When Rodger Mitchell’s wife started yelling something about flames rushing toward their modular home in Barrett Junction, the 80-year-old remained calm. Small brushfires are commonplace in the community east of Jamul.
However, the gravity of the situation set in when Mitchell stepped outside into whipping winds and triple-digit heat.
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“The fire was rolling, creating its own atmosphere,” he said a week later, looking over three obliterated metal storage containers on his property. “It came through that canyon, and it wasn’t waiting for nobody.”
The Border 32 fire — which started Aug. 31, destroying 19 homes and critically injuring at least two people — was just one of many conflagrations across California ignited during a recent record-breaking heat wave.
Scientists warn that humanity’s ever-increasing carbon footprint is largely to blame, driving up temperatures especially in the late summer and early fall when dry conditions and high winds can turn a small spark into a deadly fire.
“The best estimate right now is that global warming has approximately doubled the annual burned area in the West,” said David Romps, professor of climate physics at UC Berkeley’s Department of Earth and Planetary Science.
“What’s terrifying to me is the trajectory we’re on,” he added. “We’re not tamping down the cause of global warming. We’re burning fossil fuels at an ever increasing rate.”
The situation has recently taken a surprising toll on emergency crews across the state. At least 14 firefighters in San Diego County, for example, have suffered heat-related illnesses over the last week and a half, including during the Border 32, Sandia, and Caesar fires.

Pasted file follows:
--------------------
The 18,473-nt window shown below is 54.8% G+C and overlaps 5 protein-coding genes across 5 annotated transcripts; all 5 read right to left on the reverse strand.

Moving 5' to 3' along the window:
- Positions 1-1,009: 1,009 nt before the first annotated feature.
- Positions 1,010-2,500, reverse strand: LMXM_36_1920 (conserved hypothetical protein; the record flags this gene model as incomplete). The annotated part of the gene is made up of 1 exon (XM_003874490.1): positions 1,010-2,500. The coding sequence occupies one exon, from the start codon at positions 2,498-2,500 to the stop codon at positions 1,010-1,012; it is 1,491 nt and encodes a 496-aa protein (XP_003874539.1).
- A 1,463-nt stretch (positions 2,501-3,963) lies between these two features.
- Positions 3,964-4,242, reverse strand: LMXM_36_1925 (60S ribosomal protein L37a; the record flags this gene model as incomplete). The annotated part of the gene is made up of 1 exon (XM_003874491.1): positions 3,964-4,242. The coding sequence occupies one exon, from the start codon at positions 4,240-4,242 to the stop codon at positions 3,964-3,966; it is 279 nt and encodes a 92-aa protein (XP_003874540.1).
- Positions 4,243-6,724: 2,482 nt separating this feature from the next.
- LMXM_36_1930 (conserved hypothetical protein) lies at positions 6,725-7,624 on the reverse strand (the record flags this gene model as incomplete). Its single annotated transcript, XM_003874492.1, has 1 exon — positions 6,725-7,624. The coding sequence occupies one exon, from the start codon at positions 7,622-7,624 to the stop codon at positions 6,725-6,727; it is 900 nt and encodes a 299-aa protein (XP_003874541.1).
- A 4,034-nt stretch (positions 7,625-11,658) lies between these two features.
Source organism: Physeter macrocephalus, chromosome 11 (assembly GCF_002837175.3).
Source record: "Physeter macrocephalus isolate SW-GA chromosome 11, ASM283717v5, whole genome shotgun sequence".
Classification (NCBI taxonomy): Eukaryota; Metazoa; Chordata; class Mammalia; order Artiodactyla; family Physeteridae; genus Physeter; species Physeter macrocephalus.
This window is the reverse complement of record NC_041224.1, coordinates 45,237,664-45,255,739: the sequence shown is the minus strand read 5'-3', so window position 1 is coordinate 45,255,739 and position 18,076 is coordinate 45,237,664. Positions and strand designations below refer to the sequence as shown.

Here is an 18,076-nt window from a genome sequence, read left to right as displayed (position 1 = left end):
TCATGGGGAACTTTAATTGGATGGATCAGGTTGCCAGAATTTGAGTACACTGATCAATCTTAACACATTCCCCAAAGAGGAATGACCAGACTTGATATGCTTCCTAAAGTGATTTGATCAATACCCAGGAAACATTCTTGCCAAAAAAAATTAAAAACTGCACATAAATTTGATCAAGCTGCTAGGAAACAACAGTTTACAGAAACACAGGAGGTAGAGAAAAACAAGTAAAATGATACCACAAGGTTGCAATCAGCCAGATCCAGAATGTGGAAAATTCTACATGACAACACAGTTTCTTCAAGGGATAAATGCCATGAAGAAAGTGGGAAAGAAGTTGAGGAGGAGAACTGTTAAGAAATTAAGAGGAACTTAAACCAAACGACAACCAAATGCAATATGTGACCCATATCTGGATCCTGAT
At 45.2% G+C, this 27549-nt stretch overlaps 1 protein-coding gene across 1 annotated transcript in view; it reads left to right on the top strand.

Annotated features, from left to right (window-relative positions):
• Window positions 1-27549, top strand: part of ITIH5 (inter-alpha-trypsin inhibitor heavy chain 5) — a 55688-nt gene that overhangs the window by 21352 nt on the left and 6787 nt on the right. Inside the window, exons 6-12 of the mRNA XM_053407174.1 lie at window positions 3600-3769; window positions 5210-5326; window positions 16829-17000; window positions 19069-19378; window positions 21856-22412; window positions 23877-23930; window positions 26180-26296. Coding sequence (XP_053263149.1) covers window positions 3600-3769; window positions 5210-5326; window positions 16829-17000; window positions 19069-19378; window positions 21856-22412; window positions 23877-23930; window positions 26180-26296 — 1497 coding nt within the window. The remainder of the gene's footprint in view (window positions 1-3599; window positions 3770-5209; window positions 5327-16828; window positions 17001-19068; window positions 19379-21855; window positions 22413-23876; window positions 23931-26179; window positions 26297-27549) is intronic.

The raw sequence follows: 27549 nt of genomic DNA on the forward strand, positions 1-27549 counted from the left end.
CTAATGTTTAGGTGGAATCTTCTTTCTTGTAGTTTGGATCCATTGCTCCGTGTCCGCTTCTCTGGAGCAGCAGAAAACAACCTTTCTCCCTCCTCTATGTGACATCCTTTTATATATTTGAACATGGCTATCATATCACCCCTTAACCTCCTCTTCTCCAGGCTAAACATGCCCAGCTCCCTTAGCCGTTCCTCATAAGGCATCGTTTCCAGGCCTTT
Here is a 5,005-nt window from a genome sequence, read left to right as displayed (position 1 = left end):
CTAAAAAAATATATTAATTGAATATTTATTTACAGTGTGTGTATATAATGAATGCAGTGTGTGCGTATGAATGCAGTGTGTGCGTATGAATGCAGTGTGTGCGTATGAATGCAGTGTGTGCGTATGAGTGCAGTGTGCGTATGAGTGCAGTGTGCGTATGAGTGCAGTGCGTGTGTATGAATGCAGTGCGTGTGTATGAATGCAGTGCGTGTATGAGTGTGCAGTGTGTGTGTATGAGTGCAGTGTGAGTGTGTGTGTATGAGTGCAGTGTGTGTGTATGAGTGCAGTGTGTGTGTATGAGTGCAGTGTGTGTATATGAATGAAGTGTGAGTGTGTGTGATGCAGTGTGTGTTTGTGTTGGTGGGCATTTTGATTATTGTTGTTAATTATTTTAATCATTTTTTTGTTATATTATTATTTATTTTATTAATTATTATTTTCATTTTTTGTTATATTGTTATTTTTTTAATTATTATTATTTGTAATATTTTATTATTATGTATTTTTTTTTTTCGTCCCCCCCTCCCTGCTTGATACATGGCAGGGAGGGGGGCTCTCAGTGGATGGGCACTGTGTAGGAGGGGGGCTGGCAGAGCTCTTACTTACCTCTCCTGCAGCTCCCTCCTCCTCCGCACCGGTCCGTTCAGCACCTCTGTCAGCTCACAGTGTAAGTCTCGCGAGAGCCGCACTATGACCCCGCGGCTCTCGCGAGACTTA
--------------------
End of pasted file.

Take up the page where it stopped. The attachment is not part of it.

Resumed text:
“The high number of firefighter injuries on these incidents is not a common or typical occurrence,” said Capt. Thomas Shoots, spokesperson for Cal Fire in San Diego. “The long duration heat wave coupled with multiple fires in San Diego County added to the already challenging firefighting conditions.”
When firefighter Joshua Kremensky arrived at the Mitchells’ home that Wednesday afternoon it was 105 degrees. Winds reportedly blowing up to 27 mph had fanned flames through a dry creek bed filled with thick brush and cottonwood trees surrounding the structure.
“When stress is at that level, I’m not thinking too much about the heat,” said the 30-year-old. “I’m hyper-focused on the fire and the structure and the safety of the civilians. But as it starts to progress, you can really start to feel the fatigue set in. That’s why it’s so important to be aware of hydration.”
Kremensky hosed down the vegetation around the home as best he could, at one point ripping flaming brush away from a propane tank that eventually exploded with a bang, shooting a jet of flame into the air.
The fire continued to spread so quickly that many in the area were forced to shelter in place as more fire crews arrived. The Mitchells survived without injury, but up the road, others weren’t as lucky.
“We had two victims who had sustained critical burn injuries,” said Kremensky. “At this point the fire was very intense and rapidly growing.”